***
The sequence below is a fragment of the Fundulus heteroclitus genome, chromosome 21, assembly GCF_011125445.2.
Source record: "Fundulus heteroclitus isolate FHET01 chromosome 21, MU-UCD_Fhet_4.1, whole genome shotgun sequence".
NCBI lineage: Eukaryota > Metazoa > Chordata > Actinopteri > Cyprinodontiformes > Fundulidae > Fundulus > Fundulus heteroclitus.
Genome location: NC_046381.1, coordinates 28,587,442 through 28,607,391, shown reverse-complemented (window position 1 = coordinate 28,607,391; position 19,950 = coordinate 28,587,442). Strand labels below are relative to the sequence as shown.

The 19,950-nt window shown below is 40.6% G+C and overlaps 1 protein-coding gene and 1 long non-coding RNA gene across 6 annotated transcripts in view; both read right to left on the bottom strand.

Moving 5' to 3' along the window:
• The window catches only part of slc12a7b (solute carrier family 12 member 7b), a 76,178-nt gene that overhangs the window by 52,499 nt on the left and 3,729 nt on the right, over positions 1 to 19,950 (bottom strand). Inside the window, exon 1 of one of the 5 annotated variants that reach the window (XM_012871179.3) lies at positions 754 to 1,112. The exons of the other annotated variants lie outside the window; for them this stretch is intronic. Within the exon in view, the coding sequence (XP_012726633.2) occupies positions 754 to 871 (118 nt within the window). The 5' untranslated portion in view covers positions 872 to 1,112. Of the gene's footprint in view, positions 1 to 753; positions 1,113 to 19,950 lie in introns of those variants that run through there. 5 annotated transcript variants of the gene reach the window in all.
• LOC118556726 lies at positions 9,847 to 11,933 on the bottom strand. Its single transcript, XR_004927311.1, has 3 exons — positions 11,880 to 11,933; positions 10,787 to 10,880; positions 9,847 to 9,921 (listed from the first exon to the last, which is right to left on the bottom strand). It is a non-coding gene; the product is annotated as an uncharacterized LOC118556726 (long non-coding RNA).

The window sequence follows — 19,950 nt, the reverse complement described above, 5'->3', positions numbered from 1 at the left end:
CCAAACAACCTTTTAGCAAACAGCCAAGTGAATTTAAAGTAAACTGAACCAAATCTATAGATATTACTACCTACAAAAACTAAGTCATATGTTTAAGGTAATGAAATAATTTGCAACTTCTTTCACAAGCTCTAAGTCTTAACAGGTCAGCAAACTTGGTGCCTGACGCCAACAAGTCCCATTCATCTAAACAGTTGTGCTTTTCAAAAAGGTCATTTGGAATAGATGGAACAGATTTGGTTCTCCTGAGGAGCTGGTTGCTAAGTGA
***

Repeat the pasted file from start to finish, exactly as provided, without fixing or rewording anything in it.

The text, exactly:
The sequence below is a fragment of the Fundulus heteroclitus genome, chromosome 21, assembly GCF_011125445.2.
Source record: "Fundulus heteroclitus isolate FHET01 chromosome 21, MU-UCD_Fhet_4.1, whole genome shotgun sequence".
NCBI lineage: Eukaryota > Metazoa > Chordata > Actinopteri > Cyprinodontiformes > Fundulidae > Fundulus > Fundulus heteroclitus.
Genome location: NC_046381.1, coordinates 28,587,442 through 28,607,391, shown reverse-complemented (window position 1 = coordinate 28,607,391; position 19,950 = coordinate 28,587,442). Strand labels below are relative to the sequence as shown.

The 19,950-nt window shown below is 40.6% G+C and overlaps 1 protein-coding gene and 1 long non-coding RNA gene across 6 annotated transcripts in view; both read right to left on the bottom strand.

Moving 5' to 3' along the window:
• The window catches only part of slc12a7b (solute carrier family 12 member 7b), a 76,178-nt gene that overhangs the window by 52,499 nt on the left and 3,729 nt on the right, over positions 1 to 19,950 (bottom strand). Inside the window, exon 1 of one of the 5 annotated variants that reach the window (XM_012871179.3) lies at positions 754 to 1,112. The exons of the other annotated variants lie outside the window; for them this stretch is intronic. Within the exon in view, the coding sequence (XP_012726633.2) occupies positions 754 to 871 (118 nt within the window). The 5' untranslated portion in view covers positions 872 to 1,112. Of the gene's footprint in view, positions 1 to 753; positions 1,113 to 19,950 lie in introns of those variants that run through there. 5 annotated transcript variants of the gene reach the window in all.
• LOC118556726 lies at positions 9,847 to 11,933 on the bottom strand. Its single transcript, XR_004927311.1, has 3 exons — positions 11,880 to 11,933; positions 10,787 to 10,880; positions 9,847 to 9,921 (listed from the first exon to the last, which is right to left on the bottom strand). It is a non-coding gene; the product is annotated as an uncharacterized LOC118556726 (long non-coding RNA).

The window sequence follows — 19,950 nt, the reverse complement described above, 5'->3', positions numbered from 1 at the left end:
CCAAACAACCTTTTAGCAAACAGCCAAGTGAATTTAAAGTAAACTGAACCAAATCTATAGATATTACTACCTACAAAAACTAAGTCATATGTTTAAGGTAATGAAATAATTTGCAACTTCTTTCACAAGCTCTAAGTCTTAACAGGTCAGCAAACTTGGTGCCTGACGCCAACAAGTCCCATTCATCTAAACAGTTGTGCTTTTCAAAAAGGTCATTTGGAATAGATGGAACAGATTTGGTTCTCCTGAGGAGCTGGTTGCTAAGTGA